As the White House and Congress move into Republican hands, the idea of a “repeal-only” climate program — where Obama’s regulations are axed without adding new protections — is terrifying to many Americans, argue the plan’s authors. The idea that one administration can reverse everything the previous cabinet had set in motion develops an “on again, off again” system for environmental regulations, which in the long run, hurts businesses and government agencies alike.
“Regulations or no regulations makes it extremely difficult for long-term budgeting and planning,” Smith said.
The plan’s authors describe it as the one that can work for all. They boast widespread support from an array of economists, while the Treasury Department states that nearly 223 million individuals stand to benefit from the plan’s dividends. As great as it all sounds, however, Smith says there’s likely be hurdles along the way, especially as the plan gains momentum.
“This Congress isn’t going to give money back to the people,” he said. “They’re going to give it to businesses. Also, this administration does not believe in climate change. Every single major committee that has to do with science, technology and the economy is run by a climate denier.”
According to Smith, the only way for the plan to work is if all four sections are accepted simultaneously, and he says there’s a slim chance of that happening.
“It’s going to have trouble in Congress because they’re going to want to take it apart and have certain points passed at different times,” he explains. “We have to have all four parts right now.”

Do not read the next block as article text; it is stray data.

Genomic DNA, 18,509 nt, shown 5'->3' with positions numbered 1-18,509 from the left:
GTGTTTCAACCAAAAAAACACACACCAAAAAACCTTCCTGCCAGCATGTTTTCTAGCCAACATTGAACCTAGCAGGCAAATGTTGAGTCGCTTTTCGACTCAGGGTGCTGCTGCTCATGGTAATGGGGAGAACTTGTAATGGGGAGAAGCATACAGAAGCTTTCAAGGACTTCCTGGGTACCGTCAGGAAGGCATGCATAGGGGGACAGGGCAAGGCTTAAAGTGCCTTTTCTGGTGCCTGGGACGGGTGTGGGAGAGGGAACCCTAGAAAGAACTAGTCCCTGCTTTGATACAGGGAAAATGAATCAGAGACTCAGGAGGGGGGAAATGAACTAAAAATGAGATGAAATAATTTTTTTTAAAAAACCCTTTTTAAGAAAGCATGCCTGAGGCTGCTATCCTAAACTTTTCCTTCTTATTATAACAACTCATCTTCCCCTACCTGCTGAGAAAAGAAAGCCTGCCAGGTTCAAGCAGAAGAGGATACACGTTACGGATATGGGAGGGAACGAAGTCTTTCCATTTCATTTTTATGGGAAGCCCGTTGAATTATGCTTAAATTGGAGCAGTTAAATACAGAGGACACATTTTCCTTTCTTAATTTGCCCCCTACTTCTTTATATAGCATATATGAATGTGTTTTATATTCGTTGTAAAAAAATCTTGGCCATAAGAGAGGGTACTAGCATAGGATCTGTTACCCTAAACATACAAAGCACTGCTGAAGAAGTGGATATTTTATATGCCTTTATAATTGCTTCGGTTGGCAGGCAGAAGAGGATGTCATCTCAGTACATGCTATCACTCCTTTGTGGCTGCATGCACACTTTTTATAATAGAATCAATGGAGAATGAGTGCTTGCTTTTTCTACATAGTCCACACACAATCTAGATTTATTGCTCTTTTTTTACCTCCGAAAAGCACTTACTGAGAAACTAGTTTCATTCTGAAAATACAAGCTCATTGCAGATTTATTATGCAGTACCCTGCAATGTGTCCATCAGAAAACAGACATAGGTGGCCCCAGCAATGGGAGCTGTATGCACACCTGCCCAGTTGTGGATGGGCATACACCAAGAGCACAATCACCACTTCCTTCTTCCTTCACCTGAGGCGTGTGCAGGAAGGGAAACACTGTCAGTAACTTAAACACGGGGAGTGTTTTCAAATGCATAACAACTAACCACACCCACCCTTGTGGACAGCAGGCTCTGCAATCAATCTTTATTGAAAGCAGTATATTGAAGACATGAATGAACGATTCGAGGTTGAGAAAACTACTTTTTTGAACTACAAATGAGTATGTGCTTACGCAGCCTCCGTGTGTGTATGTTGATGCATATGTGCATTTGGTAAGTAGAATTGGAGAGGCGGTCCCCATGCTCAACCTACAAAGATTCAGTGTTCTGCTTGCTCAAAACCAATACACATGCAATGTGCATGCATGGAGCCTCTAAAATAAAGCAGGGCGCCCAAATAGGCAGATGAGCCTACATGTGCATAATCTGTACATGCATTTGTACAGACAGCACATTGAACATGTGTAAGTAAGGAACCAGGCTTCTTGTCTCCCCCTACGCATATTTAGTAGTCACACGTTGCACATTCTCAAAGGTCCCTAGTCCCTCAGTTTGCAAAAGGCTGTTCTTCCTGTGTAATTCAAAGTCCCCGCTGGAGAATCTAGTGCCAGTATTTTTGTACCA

But perhaps the biggest problem with the program is its timing.
“The plan is late,” Smith warns. “This is all taking place as we near the drop-dead time limits of global warming and climate change. If we don’t reduce global emissions 30 percent by 2020, we face two permanent problems: We will exceed two degrees Celsius (3.6 degrees Fahrenheit), and the exponential costs of emissions reductions climb dangerously beyond what the global economy can handle.”
And that, warns Smith, could spell irreversible doom.
“The combination of these two factors will lead to a loss of global security through famine, failed regimes, migration and military unrest,” he said. “I’ve come to this date based upon emissions calculations by every major research report and national science academy assessment. We have already emitted about 650 gigatons of carbon and achieved over one degree Celsius. Over half of those emissions have been in the past 30 years, so you can see how important the science is. NASA, NOAA, the EPA and science research needs more support, not less.”